Tuesday, 9 April 2019

Questions (136)

Niall Collins

Question:

136. Deputy Niall Collins asked the Tánaiste and Minister for Foreign Affairs and Trade if his attention has been drawn to the fact that the Uighur population in north-western China is facing persecution; the steps taken by the international community to prevent same; and if he will make a statement on the matter. [16139/19]

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Written answers (Question to Foreign)

My attention has been drawn to the reports regarding the situation in the Xinjiang Uighur Autonomous Region, in particular those relating to the treatment of Uighur Muslims and notably the detention of a significant number of people in re-education camps. Ireland takes these reports very seriously and has raised our concerns with our Chinese counterparts, in bilateral and multilateral contexts, and as an EU Member State.

The subject was raised with China's Vice Minister for Foreign Affairs, Mr Wang Chao, during political consultations held with China last November. Our concerns about the situation in Xinjiang are also raised in our contacts with the Chinese Embassy in Dublin and through our Embassy in Beijing.

Ireland participated in China’s Universal Periodic Review (UPR), which was also held in November.  In addition to expressing concern at reports of the treatment of ethnic Uighurs, in particular their detention in political re-education camps, we urged China to respect freedom of religion and belief and recommended that China grant access to the OHCHR to all regions of the country including Xinjiang.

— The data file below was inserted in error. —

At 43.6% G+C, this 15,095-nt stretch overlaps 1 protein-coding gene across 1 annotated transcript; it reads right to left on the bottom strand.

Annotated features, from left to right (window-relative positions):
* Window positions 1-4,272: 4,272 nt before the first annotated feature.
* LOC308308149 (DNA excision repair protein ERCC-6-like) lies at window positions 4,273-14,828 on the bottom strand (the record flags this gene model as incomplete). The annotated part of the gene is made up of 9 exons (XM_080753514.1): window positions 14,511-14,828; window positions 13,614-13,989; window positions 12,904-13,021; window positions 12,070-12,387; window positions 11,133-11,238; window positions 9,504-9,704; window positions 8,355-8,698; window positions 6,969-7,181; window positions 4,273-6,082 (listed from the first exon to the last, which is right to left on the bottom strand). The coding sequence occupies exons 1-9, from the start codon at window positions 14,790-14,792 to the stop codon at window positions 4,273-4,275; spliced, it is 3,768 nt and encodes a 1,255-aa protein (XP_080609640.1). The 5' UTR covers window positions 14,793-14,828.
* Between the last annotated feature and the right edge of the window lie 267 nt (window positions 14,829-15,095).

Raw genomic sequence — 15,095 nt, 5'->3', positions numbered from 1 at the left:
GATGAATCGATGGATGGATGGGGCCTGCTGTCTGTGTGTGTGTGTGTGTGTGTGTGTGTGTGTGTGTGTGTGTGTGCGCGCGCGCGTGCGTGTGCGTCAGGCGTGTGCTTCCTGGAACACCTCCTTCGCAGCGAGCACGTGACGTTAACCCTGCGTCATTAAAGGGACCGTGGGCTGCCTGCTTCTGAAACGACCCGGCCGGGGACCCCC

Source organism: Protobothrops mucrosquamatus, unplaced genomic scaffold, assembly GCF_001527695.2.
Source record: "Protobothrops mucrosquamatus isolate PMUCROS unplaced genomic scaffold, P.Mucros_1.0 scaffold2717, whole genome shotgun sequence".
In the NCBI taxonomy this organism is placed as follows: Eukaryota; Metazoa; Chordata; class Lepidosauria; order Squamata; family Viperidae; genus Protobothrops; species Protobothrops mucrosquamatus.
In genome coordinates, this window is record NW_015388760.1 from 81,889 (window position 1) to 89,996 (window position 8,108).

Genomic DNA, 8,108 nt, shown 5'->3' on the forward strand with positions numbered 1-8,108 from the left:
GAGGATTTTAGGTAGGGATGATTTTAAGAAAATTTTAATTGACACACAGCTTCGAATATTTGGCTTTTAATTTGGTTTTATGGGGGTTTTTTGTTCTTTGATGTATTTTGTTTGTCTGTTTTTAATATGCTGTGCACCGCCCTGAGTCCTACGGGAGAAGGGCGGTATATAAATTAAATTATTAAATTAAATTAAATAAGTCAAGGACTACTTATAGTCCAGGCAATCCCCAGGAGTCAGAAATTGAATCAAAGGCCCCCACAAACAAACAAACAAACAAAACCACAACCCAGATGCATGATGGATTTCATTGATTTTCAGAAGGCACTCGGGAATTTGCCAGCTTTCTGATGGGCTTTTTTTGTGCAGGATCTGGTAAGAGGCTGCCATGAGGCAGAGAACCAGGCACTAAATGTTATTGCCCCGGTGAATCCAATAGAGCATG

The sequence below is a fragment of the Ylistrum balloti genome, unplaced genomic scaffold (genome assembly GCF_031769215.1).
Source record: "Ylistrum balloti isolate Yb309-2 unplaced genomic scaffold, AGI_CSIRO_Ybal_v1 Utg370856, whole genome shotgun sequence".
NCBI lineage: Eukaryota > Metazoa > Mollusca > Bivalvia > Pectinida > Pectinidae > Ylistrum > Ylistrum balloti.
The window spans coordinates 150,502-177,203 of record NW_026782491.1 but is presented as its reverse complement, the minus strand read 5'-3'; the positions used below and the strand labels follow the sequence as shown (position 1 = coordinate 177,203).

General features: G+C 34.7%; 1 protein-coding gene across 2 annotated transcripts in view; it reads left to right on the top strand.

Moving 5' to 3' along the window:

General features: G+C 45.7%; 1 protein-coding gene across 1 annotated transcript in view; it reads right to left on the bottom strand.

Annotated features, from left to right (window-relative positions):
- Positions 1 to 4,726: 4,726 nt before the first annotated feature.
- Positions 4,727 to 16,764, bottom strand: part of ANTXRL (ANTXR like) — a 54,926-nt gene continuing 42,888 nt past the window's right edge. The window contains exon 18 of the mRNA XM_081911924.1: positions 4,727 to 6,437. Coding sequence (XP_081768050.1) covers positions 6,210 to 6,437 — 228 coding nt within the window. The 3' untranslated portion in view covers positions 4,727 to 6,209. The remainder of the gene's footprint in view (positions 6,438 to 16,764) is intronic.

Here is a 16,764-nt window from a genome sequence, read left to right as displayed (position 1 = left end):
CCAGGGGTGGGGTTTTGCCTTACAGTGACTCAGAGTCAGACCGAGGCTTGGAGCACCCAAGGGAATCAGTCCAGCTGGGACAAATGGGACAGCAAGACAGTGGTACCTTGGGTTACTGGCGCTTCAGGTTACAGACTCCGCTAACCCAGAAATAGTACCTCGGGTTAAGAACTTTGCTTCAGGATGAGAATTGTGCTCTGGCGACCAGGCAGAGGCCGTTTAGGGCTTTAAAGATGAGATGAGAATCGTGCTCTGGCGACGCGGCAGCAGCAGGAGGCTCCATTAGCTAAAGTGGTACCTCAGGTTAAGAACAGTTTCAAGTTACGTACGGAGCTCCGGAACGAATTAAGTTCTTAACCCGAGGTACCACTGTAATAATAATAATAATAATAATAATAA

The EU also continues to raise concerns regarding freedom of religion and belief at bilateral and multilateral levels. The most recent EU-China Human Rights Dialogue was held just last week, on the 1-2 April, where the EU noted that while actions to counter terrorism are essential, such measures must respect the principle of proportionality, fundamental freedoms and international laws. The EU raised the system of political re-education camps and called on China to allow meaningful, unsupervised and unrestricted access to Xinjiang for independent observers, including for the UN High Commissioner for Human Rights and UN Special Procedures.

At the most recent session of the UN Human Rights Council in March, the EU similarly raised concerns about the existence of political re-education camps and widespread surveillance and restrictions particularly targeted at Uighurs in Xinjiang, and again urged China to allow meaningful access to Xinjiang for independent observers, including for the UN High Commissioner for Human Rights. Ireland fully supports the EU position, and actively contributes to its actions and statements.